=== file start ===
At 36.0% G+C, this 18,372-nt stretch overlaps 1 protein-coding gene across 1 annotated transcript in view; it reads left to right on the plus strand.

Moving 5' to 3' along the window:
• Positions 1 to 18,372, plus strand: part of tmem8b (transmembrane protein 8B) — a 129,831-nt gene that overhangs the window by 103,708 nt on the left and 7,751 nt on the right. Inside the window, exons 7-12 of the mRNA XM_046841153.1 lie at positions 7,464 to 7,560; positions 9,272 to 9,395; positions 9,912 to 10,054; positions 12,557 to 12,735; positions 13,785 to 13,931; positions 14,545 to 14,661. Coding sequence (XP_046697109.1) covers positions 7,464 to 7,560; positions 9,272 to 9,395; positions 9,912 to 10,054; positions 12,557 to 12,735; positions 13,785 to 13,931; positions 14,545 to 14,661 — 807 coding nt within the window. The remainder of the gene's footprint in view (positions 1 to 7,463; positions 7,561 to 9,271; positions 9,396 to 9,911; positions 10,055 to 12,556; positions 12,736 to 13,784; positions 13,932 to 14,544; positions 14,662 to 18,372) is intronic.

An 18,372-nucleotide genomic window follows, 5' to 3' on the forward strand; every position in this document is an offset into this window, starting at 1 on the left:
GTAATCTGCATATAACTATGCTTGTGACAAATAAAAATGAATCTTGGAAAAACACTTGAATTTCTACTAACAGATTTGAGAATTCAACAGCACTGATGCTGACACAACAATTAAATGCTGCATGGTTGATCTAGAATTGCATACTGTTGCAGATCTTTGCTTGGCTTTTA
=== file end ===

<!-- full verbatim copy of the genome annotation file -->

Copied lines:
At 36.0% G+C, this 18,372-nt stretch overlaps 1 protein-coding gene across 1 annotated transcript in view; it reads left to right on the plus strand.

Moving 5' to 3' along the window:
• Positions 1 to 18,372, plus strand: part of tmem8b (transmembrane protein 8B) — a 129,831-nt gene that overhangs the window by 103,708 nt on the left and 7,751 nt on the right. Inside the window, exons 7-12 of the mRNA XM_046841153.1 lie at positions 7,464 to 7,560; positions 9,272 to 9,395; positions 9,912 to 10,054; positions 12,557 to 12,735; positions 13,785 to 13,931; positions 14,545 to 14,661. Coding sequence (XP_046697109.1) covers positions 7,464 to 7,560; positions 9,272 to 9,395; positions 9,912 to 10,054; positions 12,557 to 12,735; positions 13,785 to 13,931; positions 14,545 to 14,661 — 807 coding nt within the window. The remainder of the gene's footprint in view (positions 1 to 7,463; positions 7,561 to 9,271; positions 9,396 to 9,911; positions 10,055 to 12,556; positions 12,736 to 13,784; positions 13,932 to 14,544; positions 14,662 to 18,372) is intronic.

An 18,372-nucleotide genomic window follows, 5' to 3' on the forward strand; every position in this document is an offset into this window, starting at 1 on the left:
GTAATCTGCATATAACTATGCTTGTGACAAATAAAAATGAATCTTGGAAAAACACTTGAATTTCTACTAACAGATTTGAGAATTCAACAGCACTGATGCTGACACAACAATTAAATGCTGCATGGTTGATCTAGAATTGCATACTGTTGCAGATCTTTGCTTGGCTTTTA